Nicola Sturgeon: Coronavirus won't be taking Christmas off and nor should we

Going that extra mile to reach out to friends and family to make memories that last throughout the year has always been at the centre of celebrations around the festive period, writes First Minister Nicola Sturgeon.

Scotland's First Minister Nicola Sturgeon (Photo by Andrew Milligan / POOL / AFP)

This year, however, I want to ask all of you to think differently about what you can do this festive season to make it special and safe for all those around you.

No matter how much we want to get back to normality, this festive season cannot be normal while we are still tackling Coronavirus.

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Certainly our health and social care services won’t have a break in the coming weeks.

In fact the NHS feels the pressure even more at this time of year as seasonal illnesses take a grip.

So my key message to everyone making plans for Christmas is to be careful.

The virus won’t be taking the day off and nor should we.

So before you think about meeting up with friends and family, my advice is to think carefully about if you could celebrate within your own household, without travel or meeting others.

You should also think about how you can use technology to reach out to people you miss, and whether you can meet outside for a Christmas walk, rather than gather indoors for a meal or around the tree.

However, we know that for some, contact with friends and family will be crucial as isolation and loneliness can hit people especially hard over the Christmas period.

That is why we have worked together with the UK Government, the Welsh Government and the Northern Ireland Executive on a joint approach to allow people to meet with friends and family in a cautious and limited way.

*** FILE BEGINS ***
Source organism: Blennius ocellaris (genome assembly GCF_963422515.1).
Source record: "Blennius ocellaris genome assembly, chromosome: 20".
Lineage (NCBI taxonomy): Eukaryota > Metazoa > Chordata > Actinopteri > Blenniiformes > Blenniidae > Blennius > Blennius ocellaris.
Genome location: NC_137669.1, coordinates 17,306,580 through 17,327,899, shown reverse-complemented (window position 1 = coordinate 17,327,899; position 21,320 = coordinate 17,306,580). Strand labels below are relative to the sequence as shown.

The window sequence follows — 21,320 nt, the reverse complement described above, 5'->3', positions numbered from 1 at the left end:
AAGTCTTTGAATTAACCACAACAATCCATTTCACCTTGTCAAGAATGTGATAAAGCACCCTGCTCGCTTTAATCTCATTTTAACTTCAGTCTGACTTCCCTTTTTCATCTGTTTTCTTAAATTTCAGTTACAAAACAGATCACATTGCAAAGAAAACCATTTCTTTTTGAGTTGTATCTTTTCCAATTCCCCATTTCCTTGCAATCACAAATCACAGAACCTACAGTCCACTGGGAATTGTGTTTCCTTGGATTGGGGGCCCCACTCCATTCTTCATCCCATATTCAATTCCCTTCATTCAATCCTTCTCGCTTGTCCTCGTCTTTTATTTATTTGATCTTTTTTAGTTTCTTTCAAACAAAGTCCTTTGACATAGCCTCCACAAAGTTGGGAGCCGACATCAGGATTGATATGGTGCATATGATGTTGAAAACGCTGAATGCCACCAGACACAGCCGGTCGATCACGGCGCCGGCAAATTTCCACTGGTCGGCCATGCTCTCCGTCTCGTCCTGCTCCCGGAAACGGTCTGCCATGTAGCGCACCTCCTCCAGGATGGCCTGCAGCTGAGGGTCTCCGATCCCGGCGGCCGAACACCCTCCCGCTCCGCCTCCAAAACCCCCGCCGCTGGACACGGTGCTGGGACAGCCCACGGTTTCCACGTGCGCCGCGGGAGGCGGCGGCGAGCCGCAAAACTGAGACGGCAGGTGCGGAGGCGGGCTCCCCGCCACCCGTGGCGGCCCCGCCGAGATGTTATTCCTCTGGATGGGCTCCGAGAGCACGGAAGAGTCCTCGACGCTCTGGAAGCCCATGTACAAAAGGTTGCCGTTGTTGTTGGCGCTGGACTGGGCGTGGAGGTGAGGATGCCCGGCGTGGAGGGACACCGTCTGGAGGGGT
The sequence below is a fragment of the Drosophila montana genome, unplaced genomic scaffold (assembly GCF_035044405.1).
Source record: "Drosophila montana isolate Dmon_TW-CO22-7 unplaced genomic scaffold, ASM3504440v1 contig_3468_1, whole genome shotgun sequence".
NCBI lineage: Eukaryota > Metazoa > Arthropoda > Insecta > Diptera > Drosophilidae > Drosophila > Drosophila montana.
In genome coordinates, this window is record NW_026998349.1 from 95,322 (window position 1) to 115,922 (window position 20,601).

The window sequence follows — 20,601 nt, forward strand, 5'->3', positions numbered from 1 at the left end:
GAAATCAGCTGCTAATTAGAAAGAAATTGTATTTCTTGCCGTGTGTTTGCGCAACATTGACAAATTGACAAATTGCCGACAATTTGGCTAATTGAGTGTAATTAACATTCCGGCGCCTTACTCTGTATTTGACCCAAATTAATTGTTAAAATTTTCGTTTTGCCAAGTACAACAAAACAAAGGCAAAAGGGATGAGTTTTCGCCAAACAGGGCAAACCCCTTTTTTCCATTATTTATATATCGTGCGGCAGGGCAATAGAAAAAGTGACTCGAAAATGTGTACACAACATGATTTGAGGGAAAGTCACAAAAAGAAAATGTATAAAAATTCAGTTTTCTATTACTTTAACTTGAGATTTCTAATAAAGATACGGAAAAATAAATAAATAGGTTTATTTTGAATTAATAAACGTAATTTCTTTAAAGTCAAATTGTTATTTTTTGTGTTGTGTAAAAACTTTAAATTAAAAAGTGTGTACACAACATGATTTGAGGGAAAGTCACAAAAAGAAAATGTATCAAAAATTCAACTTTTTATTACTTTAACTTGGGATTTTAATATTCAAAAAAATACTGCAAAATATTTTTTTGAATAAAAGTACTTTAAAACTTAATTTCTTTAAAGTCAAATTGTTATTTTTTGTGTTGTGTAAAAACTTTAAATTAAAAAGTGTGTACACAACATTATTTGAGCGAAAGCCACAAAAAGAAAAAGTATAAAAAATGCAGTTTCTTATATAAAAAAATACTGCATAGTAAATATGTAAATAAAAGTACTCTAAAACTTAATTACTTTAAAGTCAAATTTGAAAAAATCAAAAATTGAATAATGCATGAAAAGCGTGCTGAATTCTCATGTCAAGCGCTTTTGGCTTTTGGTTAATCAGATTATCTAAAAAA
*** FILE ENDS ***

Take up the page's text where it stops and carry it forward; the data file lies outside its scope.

We will allow “bubbles” of three households to meet from 23 to 27 December in a home, an outdoor place or a place of worship. You don’t have to stay together for all five days – in fact you might only meet for one or two days, but importantly once you’ve formed a bubble, you shouldn’t meet with others outside of that bubble.

And in order to allow for travelling to a designated house in order to do this, the travel restrictions will be relaxed for this time and it will be possible to cross between protection levels to join your bubble.

Those are the only rules that will change. For everything else the levels system will remain in place and you should follow the rules related to your area. And sadly, there cannot be any further relaxation of measures for Hogmanay.

It is only possible to do this once – and even then, it has risks.

That is something I want to stress. Any relaxation of the restrictions does carry an additional risk – a risk to your friends and to your families.

And so before you reach out to friends and family, think carefully about whether you need to form a “bubble”.

Just because you can mix with others indoors over this time, that doesn’t mean you have to. If you choose to stick with the rules as they are, then you will be continuing the hard work to beat this virus and prevent its spread to the elderly and the vulnerable.

We have all sacrificed so much since the early days of 2020 in order to keep our friends and families safe. So much so, that to throw away the progress we have made on keeping COVID-19 from our doors – just when a way out of this crisis appears to be in sight – would be irresponsible and potentially bring with it tragic consequences.

This year, the best gift you could give is sticking with the rules and protecting your loved ones.

Nicola Sturgeon is the First Minister of Scotland.

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